“The spirit of music that unites us here is not an illusion, but rather a revelation. The power of music lies in the fact that it reveals to us beauties which we cannot find in any other sphere, and the comprehension of these beauties is not transitory, but rather a reconciliation with life itself.”
– Charles Munch’s address to the students of Tanglewood, 1954
Munch’s first musical instruction was from his father, Ernst Munch (1859-1928), who was an Alsatian organist and choral conductor. Munch took lessons from his father on violin, organ, and harmony and counterpoint. His father also taught and directed an orchestra at the Strasbourg Conservatory and allowed Charles to play in the second violin section.
As a boy, Charles met many of his father’s musical friends, including the great Hungarian conductor Arthur Nikisch, composer Vincent d’lndy and Albert Schweitzer, who was the organist for his father’s choir. Charles Munch studied violin at the Strasbourg Conservatory and received his diploma in 1912. For additional training he studied violin with two of the most admired and respected teachers of their time – Carl Flesch in Berlin and Lucien Capet at the Paris Conservatoire. Capet and Flesch were decisive influences on Munch and shaped his concept of violin playing immensely.
Munch’s rapid progress on the violin came to an abrupt halt at the outbreak of World War I. Because Strasbourg was part of the German empire, Munch was drafted into the German army, serving as a sergeant of artillery. He was gassed at Perrone and wounded at Verdun. After the end of the war, Munch returned to Alsace-Lorraine in 1919 and became a naturalized French citizen, professor of violin at the Strasbourg Conservatory, and assistant concertmaster of the Strasbourg Philharmonic Orchestra. From 1926-1933 he was concertmaster of the Leipzig Gewandhaus orchestra under Maestro Wilhelm Furtwangler, who inspired Munch to become a conductor.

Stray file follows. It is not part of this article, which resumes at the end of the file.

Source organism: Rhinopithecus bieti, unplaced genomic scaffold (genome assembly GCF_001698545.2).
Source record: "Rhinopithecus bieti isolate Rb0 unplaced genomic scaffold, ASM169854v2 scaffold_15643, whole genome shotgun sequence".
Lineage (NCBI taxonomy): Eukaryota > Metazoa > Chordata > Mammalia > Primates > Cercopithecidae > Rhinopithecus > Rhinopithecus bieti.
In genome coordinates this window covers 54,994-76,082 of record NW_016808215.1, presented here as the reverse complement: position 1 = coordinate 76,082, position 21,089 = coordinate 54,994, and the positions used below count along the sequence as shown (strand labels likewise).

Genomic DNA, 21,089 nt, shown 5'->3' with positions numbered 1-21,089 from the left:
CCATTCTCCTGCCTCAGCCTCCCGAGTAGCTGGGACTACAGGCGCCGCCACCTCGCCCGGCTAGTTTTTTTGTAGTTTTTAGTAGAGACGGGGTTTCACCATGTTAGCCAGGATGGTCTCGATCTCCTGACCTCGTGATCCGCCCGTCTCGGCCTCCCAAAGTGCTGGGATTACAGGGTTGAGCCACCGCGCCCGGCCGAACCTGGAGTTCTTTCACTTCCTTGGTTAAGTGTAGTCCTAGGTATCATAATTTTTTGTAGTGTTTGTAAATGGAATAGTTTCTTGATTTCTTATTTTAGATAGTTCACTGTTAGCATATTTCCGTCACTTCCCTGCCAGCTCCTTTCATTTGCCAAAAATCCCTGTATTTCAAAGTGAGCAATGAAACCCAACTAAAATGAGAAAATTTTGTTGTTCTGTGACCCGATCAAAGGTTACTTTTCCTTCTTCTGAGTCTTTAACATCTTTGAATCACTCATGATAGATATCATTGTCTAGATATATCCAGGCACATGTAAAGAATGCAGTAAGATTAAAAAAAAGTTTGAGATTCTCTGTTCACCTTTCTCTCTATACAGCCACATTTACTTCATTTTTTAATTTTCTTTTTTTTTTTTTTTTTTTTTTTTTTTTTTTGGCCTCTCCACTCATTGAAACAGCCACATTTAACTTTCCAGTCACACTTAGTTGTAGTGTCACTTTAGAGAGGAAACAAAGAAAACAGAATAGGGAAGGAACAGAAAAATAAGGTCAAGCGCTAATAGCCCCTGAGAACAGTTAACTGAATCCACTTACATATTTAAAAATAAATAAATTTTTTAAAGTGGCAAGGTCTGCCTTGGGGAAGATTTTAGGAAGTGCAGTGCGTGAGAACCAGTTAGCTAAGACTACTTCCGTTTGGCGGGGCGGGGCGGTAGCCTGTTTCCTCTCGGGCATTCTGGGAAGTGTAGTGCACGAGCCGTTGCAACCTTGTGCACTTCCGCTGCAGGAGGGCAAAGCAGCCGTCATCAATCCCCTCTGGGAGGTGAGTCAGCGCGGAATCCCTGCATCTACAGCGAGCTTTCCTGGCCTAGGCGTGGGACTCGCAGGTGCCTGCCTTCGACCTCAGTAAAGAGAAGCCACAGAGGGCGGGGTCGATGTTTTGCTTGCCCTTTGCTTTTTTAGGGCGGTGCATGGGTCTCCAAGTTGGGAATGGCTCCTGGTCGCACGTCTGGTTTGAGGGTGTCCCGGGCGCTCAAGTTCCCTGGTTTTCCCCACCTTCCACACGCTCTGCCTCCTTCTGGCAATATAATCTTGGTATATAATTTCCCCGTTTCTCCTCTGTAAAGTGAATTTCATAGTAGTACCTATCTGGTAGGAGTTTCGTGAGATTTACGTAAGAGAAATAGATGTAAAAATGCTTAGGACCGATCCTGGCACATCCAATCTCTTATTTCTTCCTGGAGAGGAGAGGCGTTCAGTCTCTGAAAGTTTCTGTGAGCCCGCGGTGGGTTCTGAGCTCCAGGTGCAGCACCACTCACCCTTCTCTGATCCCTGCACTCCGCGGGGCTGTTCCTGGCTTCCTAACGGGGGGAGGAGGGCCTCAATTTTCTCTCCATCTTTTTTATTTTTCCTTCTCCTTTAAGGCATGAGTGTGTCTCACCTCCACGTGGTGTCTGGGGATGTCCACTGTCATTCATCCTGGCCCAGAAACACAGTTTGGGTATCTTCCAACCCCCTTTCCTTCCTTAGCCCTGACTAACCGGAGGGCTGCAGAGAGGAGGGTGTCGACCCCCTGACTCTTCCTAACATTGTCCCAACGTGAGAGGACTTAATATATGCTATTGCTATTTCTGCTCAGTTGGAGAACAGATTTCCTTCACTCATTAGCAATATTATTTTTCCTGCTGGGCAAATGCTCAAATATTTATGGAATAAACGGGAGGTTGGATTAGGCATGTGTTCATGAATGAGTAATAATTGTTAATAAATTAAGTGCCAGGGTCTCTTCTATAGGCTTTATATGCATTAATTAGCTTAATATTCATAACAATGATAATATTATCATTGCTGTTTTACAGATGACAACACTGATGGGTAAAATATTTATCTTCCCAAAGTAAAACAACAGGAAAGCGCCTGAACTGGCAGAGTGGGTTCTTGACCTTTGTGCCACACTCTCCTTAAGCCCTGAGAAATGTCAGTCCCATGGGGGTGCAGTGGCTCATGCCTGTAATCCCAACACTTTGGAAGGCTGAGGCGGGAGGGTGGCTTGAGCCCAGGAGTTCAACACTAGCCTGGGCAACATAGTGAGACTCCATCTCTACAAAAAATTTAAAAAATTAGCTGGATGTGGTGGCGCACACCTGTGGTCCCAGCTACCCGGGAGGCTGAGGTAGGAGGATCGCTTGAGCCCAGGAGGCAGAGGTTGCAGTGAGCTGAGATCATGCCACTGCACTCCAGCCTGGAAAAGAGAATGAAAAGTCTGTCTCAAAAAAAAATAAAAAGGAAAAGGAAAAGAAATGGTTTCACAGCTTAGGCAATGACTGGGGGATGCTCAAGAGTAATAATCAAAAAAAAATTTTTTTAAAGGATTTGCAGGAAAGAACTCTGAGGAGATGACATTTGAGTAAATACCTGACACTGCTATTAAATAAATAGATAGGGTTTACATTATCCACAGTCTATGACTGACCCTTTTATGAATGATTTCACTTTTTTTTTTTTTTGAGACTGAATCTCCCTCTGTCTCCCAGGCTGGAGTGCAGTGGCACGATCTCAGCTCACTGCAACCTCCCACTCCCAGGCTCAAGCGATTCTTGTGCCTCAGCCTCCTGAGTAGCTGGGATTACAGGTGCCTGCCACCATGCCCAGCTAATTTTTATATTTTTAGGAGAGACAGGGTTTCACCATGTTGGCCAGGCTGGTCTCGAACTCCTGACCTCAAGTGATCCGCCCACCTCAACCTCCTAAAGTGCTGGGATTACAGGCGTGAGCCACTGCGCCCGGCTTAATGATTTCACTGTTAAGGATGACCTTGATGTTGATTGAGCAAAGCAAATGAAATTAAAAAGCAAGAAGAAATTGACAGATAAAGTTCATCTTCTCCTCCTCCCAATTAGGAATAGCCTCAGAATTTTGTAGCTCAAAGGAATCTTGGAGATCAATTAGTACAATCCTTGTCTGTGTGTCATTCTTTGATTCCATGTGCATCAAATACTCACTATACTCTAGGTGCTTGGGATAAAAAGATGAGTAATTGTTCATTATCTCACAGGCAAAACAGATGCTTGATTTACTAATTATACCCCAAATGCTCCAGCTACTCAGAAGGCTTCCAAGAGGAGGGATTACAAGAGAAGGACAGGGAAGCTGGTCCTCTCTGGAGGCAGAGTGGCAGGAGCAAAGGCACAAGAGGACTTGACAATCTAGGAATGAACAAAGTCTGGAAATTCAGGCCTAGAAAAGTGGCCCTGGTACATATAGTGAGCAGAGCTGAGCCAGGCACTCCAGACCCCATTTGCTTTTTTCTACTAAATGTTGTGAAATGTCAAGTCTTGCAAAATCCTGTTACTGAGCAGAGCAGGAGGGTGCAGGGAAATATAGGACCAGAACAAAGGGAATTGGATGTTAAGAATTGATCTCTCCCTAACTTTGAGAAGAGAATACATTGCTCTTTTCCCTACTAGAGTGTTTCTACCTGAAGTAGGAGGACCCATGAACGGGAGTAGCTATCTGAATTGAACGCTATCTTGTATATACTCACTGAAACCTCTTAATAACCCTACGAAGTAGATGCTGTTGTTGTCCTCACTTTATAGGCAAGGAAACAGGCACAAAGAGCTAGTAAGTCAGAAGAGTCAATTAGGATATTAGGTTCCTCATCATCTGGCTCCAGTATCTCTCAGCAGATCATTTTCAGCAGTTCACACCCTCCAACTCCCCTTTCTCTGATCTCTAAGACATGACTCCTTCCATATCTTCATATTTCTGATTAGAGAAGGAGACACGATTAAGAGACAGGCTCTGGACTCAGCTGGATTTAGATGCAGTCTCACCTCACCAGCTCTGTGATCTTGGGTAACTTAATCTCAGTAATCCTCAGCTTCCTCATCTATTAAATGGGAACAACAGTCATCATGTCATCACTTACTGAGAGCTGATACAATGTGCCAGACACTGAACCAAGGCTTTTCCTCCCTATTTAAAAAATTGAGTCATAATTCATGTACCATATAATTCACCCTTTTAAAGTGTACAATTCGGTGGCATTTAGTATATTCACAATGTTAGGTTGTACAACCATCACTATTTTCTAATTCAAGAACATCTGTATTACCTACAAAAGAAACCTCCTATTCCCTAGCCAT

Munch came to conducting rather late, at the age of 41, and made his conducting debut in Paris on November 1, 1932. His fiancée, Genevieve Maury, granddaughter of the founder of Nestlé, rented the hall and hired the Walther Staram Orchestra for her future husband’s debut. The concert received outstanding reviews from the critics, and following this success, Munch received invitations to conduct many French orchestras. He also taught conducting at the Paris Conservatoire from 1937 to 1945. Munch’s advice to his conducting students was, “If you interpret music as you feel it, with ardor and faith, with all your heart and with complete conviction, I am certain that even if the critics attack you, God will forgive you.”
During World War II and the difficult years of the German occupation of Paris (1940-1944) Munch continued to teach conducting at the conservatory and was also the conductor of the Societe des Concerts du Conservatoire de Paris, which was the finest orchestra in France. He protected members of this orchestra from the Gestapo and gave his salary to the French Resistance. For this service, he received the Legion d’Honneur from the French government after the war.